Archive for October, 2009

Higher Education on Facebook

October 23rd, 2009

Stalking is ok if its on facebook

When talking about Facebook, Tracy Mitrano,  The IT Director of Cornell had this to say in her facebook 2.0 viewpoints;

“Let’s “face” it: Facebook has built the site, and students use it; we in higher education should come to recognize that this universal commercial site is here to stay. We should use it for advertising and for communications—and certainly for emergency messaging.”

She wrote this post in 2008, and started to have the idea in 2006, and she hit the nail on the head.  Facebook is  definitely here to stay. 

» Read more: Higher Education on Facebook

Parents Uncomfortable with Math and Science

October 22nd, 2009

If you don’t talk to your kids about math or science, then who will?

A September survey found that eventhough more than 50% of parents consider math or science as the subjects most important to their children’s success, they report being uncomfortable talking to their children about these subjects. In fact, nearly a 25% of parents, who admit to being less involved in their child’s math and science education than they would like, say that a main reason for this is because they, themselves,  have troubles understanding these subjects.

American schools are falling far short of parents’ expectations, with nearly 9 in 10 parents saying they believe the U.S. lags behind other countries in math and science, even though 98% of parents say these subjects are critical to America’s future.

Read more on the findings of the survey here.

University President Resigns because Job is not Fun

October 15th, 2009

Joseph Chapman stated on Wednesday he will be resigning from his position as North Dakota

Im tired of playing with bunnies

Im tired of playing with bunnies

State University President after ten years, claiming that his job is no longer “fun.”

The president states that his resignation will take effect on January 2, 2010, and that he may start doing consulting or write a book following.

The Board of Higher Education says it will likely ask for a spending audit for the president’s house, which originally was estimated to cost $900,000 and be paid for with private money. The price increased to more than $2 million, forcing foundation members to agree to cover most of the extra costs.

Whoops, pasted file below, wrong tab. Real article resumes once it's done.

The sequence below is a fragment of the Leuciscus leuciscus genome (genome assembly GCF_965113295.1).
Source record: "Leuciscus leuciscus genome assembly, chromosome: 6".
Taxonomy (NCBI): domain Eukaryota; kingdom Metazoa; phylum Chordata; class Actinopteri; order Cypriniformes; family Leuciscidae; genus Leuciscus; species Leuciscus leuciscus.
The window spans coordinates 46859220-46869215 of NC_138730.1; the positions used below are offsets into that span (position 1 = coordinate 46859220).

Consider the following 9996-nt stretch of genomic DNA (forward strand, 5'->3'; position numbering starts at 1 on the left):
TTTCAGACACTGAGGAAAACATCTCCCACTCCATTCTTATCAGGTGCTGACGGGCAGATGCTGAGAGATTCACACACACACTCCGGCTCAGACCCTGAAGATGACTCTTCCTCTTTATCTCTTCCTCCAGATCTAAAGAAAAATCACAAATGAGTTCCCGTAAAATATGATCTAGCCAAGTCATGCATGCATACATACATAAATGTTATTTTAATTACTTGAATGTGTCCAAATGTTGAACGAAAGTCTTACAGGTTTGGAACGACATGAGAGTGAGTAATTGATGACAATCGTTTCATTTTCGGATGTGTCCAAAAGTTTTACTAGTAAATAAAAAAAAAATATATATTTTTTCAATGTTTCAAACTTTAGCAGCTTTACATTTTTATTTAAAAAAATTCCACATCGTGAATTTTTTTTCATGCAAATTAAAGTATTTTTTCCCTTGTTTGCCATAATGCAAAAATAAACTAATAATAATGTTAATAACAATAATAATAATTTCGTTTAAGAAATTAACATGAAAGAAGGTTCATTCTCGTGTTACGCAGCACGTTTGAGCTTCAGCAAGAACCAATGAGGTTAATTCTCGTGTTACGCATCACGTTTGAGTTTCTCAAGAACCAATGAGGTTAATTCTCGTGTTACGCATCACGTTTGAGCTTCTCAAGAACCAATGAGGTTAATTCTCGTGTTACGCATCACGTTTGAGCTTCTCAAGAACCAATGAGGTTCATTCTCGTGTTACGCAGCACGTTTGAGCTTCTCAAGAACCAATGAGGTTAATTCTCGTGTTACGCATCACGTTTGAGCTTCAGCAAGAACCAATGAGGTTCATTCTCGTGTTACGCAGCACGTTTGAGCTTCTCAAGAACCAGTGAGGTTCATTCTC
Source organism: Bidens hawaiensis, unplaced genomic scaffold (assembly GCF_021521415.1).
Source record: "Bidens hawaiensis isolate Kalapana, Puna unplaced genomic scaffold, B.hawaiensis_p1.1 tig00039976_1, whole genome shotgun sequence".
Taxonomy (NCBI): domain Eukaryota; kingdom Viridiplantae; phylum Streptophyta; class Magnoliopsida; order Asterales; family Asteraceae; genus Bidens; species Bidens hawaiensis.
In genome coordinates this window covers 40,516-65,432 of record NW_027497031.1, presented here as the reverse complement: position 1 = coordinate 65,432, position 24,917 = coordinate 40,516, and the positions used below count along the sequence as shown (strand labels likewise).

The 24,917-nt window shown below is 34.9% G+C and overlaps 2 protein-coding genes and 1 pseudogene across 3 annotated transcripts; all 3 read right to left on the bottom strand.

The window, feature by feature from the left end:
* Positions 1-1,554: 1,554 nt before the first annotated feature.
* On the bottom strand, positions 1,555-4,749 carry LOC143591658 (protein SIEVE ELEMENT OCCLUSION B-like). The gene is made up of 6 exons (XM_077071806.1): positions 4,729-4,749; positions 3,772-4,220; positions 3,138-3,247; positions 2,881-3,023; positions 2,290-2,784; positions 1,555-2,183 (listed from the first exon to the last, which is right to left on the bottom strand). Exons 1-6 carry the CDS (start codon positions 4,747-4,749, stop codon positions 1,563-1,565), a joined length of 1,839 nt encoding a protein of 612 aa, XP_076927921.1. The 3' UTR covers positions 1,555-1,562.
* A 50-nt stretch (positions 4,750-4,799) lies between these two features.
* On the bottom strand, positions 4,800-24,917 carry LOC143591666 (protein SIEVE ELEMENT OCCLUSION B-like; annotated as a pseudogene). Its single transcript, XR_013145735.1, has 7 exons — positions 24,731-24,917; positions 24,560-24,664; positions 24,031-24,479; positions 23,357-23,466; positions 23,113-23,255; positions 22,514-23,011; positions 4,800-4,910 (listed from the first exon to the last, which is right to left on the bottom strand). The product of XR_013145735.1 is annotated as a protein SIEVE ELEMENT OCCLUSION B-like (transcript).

Read more.

No Cookies for Harvard

October 12th, 2009
Wow he looks Mad

Wow he looks Mad

Leaner times mean loss of cookies and bacon at Harvard University.

This article states that much ado is being stirred up among the students as they are realizing that the world’s richest university is not immune from hardship. Some of the cuts that are being made are hot breakfasts, free sweatsuits for varsity teams, no cookies at faculty meetings, a library on the Quad,  and athletic practice spaces. 250 members of faculty have been laid off this past summer, and news as to further job cuts is still too soon to be heard of. In an attempt to justify and utilize the university costs, the Faculty of Arts and Sciences began an online suggestion box where students can submit savings ideas.

Education is Key to Proper Retirement

October 7th, 2009
This is not a good source of education

This is not a good source of education

and 75% of all adults retired say they will work as long as they can during, both because they want to and because they need the income.

Populations around the nation now expect to delay retirement due to the financial crisis, doing so 1 to 5 years later than they planned. Education is an important factor here, as 44% of people with a high school education or less say they will not ever be able to retire because of the state of finances.

Of those already retired, more than half of them say they wished they had saved more money before leaving their occupations. Some current retirees solely depend on Social Security for their income, which is most common among those with a high school education or less. Few of those with a college degree rely on Social Security. 40% of people without a college education under thirty years old have not yet set up retirement accounts or have started a strategy for saving money for retirement.

With things being what they are with the economy and financial status, it is a good idea to plan ahead for your future expenses, either by saving up as much as possible, or getting as much education as you can. This will grease the wheels of the retirement process, and will help allow you to spend your retirement as it is meant to be spent.